Talking generally about ability to recall key details, she cited an experiment at the University of California, Los Angeles in which people were asked to draw the Apple logo.
Amazingly, 98.8 per cent of the sample failed to accurately draw the picture. Almost everyone got it wrong, either by putting the bite on the wrong side, drawing two leaves instead of one, or in some other way bungling the job.
“We cannot recall it because we do not have to,” she concluded.
The implications for communicating at work are serious. Some of the most important things you have to remember during working hours are people’s faces, names and some basic information about them.
In my view, people who value other people, also value small talk and are more likely to remember details about people. For them, it is an effortless task and so easy to remember. It seems to come naturally. Unlike the people in the Apple experiment, they have chosen to remember.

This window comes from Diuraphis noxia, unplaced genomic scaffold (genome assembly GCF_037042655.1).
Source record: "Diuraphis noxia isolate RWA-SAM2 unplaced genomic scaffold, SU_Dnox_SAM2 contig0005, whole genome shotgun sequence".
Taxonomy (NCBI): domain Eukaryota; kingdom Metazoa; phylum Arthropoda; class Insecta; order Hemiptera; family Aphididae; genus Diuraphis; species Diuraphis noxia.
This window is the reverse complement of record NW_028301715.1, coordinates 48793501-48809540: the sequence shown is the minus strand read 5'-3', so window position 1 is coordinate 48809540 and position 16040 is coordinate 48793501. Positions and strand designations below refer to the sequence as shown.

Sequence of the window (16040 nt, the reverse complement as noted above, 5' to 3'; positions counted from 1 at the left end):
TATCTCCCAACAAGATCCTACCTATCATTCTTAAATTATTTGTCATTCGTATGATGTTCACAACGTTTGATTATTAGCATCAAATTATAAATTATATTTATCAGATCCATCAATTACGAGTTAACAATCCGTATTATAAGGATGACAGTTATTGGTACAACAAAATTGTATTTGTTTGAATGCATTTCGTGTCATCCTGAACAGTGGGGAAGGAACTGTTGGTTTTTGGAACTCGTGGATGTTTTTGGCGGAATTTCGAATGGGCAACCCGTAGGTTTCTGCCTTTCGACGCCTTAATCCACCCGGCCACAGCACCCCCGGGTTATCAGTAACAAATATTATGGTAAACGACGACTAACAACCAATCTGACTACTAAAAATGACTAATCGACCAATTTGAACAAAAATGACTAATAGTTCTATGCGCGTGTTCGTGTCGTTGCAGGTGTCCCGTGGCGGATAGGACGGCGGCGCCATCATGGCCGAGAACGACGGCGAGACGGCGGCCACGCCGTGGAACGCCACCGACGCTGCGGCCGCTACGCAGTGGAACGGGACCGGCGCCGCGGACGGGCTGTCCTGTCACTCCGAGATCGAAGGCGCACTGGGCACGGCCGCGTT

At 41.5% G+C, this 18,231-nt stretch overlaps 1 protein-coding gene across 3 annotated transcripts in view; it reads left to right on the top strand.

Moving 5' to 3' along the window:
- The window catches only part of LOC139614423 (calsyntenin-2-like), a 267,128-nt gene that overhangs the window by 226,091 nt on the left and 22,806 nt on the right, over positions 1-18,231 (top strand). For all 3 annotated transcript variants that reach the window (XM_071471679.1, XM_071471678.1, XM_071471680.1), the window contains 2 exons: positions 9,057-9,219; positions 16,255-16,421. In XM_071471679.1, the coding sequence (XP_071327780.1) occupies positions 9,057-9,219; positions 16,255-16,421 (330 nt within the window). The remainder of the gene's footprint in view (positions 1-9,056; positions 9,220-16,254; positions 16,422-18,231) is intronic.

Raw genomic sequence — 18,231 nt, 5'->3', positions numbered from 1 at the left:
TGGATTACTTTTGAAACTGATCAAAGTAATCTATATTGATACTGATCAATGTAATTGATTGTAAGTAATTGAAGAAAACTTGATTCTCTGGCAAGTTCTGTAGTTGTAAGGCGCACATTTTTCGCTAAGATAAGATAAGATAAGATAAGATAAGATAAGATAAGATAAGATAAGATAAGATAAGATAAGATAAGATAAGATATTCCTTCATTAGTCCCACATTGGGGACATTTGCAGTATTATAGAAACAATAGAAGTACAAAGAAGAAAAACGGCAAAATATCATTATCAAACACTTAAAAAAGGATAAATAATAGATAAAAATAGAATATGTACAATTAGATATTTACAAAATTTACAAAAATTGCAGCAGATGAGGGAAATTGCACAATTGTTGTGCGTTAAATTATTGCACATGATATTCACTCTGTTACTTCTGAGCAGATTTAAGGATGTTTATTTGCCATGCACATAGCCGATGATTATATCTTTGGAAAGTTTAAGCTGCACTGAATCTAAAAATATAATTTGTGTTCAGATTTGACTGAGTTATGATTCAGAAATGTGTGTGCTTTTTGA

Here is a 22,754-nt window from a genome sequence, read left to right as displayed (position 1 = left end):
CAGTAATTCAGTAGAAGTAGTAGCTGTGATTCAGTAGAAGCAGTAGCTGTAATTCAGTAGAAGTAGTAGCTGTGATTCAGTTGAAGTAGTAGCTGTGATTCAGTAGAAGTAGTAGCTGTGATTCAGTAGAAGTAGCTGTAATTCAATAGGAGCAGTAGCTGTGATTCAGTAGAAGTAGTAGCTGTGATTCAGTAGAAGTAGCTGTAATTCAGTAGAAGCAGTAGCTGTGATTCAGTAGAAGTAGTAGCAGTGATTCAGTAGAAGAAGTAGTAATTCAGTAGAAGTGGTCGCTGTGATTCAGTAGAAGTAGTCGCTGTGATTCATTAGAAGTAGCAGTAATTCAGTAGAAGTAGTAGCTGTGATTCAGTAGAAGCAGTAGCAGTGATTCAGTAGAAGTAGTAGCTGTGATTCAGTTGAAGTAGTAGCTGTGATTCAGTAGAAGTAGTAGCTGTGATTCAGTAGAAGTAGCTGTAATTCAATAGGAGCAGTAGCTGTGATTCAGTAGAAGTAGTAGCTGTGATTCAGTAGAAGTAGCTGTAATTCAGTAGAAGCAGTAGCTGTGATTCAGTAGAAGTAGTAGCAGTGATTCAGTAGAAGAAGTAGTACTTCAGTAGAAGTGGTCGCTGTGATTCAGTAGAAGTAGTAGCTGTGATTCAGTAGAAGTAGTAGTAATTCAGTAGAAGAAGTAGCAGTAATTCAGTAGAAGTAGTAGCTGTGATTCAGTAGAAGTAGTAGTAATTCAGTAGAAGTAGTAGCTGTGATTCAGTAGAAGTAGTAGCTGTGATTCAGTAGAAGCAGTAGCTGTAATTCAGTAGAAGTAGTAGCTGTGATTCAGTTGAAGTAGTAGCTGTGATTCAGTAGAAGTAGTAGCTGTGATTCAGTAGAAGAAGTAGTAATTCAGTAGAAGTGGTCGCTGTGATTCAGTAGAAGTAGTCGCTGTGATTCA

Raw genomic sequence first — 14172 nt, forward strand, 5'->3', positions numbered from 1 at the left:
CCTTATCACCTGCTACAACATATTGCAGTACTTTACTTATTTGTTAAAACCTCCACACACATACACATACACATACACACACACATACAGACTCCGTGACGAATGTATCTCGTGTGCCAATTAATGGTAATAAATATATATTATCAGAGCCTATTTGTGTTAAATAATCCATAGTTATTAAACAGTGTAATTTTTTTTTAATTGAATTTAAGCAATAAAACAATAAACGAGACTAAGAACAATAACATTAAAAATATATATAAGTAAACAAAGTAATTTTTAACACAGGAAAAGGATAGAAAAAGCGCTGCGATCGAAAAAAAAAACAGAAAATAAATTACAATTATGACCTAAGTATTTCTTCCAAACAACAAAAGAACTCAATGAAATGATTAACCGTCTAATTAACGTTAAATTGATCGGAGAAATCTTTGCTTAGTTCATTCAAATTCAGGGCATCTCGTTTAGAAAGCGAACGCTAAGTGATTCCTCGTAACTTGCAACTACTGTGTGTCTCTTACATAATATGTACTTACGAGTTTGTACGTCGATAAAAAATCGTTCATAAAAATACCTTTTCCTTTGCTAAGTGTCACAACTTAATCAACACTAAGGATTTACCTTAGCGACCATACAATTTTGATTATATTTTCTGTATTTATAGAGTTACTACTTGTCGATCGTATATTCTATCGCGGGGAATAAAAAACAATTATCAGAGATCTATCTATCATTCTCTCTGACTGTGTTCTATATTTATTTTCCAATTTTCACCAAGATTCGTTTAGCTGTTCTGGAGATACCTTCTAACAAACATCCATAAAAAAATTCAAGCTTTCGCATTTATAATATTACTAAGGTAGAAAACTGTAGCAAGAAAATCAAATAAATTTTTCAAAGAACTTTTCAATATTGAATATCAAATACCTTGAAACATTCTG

Conversely, people who don’t assign such high value may find it more difficult to recall personal details.
That’s a problem because people generally feel valued when they are remembered, when some of that personal detail has been retained. Not remembering people has the opposite effect. It makes people feel deflated and undervalued.
That means that the group who value people are off to a flying start when it comes to interpersonal communication, while the other group are severely hampered.
So what if you are one of those people that can’t remember details about people? Does that mean you are a bad communicator, or lessen your chances of becoming a good one? What can you do about it?
It’s possible that in future wearable technology will do the job for you. There are already apps for Google glass that use facial recognition and that can link to details about people such as their likes and dislikes.
However, it’s not the ‘remembering’ that’s important – it’s about valuing people and making people feel valued.
And having that as our focus must surely be what will lead to us becoming more effective communicators.
Picture: Charly W.Karl [Creative Commons]